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PRODUCTIVITY

How Open Floor Plans Are Killing Employee Productivity

Putting employees in plain sight of managers can backfire. Learn why transparency can be the enemy of productivity.

Modern management literature is rife with praise for policies that emphasize corporate transparency.

In many cases, this is for good reason. Transparent financial and leadership practices are thought to help better align and engage employees, and open floor plans are lauded for stimulating collaboration.

But there's a downside to all this transparency: It can come at the expense of employee productivity. That's what Harvard Business School professor Ethan S. Bernstein found and detailed in his paper, "The Transparency Paradox: A Role for Privacy in Organizational Learning and Operational Control."

Bernstein's study, detailed at Harvard's Working Knowledge website, doesn't break ground in its suggestion that employees figure out the quickest ways to get things done. Nor is it particularly novel in saying that this is accomplished because workers are able to identify the sorts of shortcuts and workarounds that boost productivity.

The paper turned heads by showing that when managers watch their workers work, employee productivity dips. The reason? Employees feel more compelled to put their best face forward and follow all corporate policies to a T.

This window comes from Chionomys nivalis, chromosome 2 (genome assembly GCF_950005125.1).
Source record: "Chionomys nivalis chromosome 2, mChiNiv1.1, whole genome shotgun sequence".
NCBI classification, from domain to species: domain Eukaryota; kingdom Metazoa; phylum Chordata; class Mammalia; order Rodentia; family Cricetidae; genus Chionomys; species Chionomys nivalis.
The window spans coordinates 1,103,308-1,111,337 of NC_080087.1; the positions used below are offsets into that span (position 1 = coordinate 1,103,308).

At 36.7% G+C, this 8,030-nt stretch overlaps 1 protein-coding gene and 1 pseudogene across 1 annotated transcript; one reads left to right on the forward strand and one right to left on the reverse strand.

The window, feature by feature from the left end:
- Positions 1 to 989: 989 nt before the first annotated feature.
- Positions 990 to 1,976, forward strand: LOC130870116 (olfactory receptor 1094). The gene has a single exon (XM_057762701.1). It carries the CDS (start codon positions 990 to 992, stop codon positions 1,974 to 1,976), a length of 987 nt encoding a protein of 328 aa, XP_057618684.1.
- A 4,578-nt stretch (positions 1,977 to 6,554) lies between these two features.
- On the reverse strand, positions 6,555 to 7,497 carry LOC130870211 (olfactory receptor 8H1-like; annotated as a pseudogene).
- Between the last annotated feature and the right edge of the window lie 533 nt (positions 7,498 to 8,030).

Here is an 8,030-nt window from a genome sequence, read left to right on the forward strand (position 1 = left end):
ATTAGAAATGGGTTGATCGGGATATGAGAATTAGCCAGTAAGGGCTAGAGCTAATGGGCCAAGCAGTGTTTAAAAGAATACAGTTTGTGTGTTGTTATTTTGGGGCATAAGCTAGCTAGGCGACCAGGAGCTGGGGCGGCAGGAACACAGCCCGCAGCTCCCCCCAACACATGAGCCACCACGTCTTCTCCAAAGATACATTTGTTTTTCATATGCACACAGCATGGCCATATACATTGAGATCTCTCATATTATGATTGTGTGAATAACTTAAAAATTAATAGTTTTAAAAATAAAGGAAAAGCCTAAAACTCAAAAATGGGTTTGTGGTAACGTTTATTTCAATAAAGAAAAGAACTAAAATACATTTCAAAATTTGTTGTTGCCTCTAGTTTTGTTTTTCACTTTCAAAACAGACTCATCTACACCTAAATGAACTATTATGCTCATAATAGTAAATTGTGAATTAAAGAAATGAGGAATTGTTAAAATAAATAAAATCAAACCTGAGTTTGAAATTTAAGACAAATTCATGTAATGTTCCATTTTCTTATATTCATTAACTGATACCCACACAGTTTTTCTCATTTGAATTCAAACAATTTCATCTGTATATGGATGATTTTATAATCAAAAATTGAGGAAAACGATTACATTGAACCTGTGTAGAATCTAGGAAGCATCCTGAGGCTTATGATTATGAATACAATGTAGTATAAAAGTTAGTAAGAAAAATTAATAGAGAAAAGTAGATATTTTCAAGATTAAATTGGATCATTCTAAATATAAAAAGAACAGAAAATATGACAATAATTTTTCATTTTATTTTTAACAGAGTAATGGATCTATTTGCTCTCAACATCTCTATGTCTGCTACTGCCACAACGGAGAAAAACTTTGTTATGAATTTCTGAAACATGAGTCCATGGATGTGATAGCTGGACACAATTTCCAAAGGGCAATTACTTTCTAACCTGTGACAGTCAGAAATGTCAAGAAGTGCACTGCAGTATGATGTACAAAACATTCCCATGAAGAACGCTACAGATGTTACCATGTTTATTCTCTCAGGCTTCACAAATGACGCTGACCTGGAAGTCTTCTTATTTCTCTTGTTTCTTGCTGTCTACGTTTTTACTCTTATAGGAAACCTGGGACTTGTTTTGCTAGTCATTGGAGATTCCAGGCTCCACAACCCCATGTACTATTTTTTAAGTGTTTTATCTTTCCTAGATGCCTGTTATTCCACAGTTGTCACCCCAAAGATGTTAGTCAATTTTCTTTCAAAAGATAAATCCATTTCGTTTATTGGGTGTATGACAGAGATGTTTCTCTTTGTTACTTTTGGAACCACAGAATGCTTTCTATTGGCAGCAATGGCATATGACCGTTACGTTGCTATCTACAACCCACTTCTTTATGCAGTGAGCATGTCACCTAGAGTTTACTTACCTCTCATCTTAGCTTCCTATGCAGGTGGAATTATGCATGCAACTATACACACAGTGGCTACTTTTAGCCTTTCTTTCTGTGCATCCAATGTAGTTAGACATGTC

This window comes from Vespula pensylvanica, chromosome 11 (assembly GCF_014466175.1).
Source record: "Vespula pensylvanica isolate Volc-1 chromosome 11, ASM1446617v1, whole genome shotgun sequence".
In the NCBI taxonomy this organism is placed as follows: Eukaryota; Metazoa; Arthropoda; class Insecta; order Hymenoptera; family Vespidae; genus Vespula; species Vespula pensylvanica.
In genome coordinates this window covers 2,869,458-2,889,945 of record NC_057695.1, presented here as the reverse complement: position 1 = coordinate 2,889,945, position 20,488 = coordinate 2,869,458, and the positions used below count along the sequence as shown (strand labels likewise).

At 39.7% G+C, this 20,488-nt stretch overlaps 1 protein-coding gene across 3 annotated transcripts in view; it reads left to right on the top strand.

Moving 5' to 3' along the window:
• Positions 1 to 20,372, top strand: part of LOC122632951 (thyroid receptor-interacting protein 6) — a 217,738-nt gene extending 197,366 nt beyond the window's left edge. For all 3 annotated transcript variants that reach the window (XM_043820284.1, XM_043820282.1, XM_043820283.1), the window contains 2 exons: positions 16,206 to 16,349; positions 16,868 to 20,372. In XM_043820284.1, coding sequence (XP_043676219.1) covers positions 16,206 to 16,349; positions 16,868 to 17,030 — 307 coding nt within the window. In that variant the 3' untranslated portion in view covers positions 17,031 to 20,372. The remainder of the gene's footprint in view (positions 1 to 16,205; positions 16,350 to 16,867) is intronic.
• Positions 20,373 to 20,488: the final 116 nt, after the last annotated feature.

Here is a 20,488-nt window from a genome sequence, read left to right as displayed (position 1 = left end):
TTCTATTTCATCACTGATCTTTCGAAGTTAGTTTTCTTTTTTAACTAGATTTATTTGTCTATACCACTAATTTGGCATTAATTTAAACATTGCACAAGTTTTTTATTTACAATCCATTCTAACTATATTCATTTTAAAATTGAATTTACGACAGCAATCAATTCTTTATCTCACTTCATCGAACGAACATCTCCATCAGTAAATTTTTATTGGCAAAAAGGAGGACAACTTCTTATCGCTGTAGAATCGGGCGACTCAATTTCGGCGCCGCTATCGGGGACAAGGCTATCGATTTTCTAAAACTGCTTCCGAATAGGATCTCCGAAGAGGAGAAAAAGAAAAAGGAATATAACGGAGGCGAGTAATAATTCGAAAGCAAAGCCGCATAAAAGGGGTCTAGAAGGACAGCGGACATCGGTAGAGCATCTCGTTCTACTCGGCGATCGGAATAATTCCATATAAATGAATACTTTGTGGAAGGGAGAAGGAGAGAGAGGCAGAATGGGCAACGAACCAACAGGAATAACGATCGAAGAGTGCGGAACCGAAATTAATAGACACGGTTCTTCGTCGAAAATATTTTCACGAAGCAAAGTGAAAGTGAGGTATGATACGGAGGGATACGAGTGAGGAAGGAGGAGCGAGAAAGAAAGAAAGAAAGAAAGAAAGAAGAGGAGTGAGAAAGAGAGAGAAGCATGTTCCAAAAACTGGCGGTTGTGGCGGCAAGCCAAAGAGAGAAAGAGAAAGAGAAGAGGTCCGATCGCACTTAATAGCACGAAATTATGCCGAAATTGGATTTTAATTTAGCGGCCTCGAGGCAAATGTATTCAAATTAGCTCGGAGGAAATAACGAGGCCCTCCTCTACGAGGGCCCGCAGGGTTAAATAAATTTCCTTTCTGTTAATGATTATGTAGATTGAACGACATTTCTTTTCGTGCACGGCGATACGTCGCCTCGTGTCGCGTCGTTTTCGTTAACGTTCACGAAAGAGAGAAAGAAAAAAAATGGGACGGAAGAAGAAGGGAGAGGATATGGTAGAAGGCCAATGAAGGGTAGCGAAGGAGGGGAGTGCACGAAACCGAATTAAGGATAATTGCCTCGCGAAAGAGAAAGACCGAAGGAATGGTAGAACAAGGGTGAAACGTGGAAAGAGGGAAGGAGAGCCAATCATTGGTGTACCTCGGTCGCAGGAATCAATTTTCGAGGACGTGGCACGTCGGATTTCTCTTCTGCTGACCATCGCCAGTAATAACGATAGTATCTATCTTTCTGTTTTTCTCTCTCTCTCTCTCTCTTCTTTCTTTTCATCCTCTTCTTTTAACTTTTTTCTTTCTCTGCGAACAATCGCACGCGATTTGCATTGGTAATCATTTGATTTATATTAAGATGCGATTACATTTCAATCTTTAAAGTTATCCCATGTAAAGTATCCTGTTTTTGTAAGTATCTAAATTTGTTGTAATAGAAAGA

The qualititative part of Bernstein's study, which embedded some of his Harvard students at a Chinese manufacturing plant, showed that workers were keenly aware of the paradox. As the Working Knowledge article details:

First the embeds were quietly shown "better ways" of accomplishing tasks by their peers--a "ton of little tricks" that "kept production going" or enabled "faster, easier, and/or safer production." Then they were told "whenever the [customers/managers/leaders] come around, don't do that, because they'll get mad."

The quantitative element, meanwhile, showed just what kind of an effect a little bit of privacy between employees and managers could enable. In examining 32 assembly lines over five months, Bernstein found that at organizations that kept a curtain up between workers and managers, productivity increased by 10 to 15 percent.

Bernstein's paper, which won the 2013 Best Published Paper award in two separate divisions of the Academy of Management, provides some takeaways.

To some extent, it should remind leaders that sometimes you just need to let your workers work. If you're going to stress transparency at your organization, which by many rights you should, accept that it's a two-way street. If you want greater productivity, loosen up your policies or don't worry so much if they're broken. As one commenter on the Working Knowledge article puts it, "It's called 'delegation': i.e., living with the fact that others may do things differently from you, while still being productive."

There's another side to that equation. Your policies might be in place for a reason. If so, recognize that asking for higher productivity might require cutting corners that are better left uncut.

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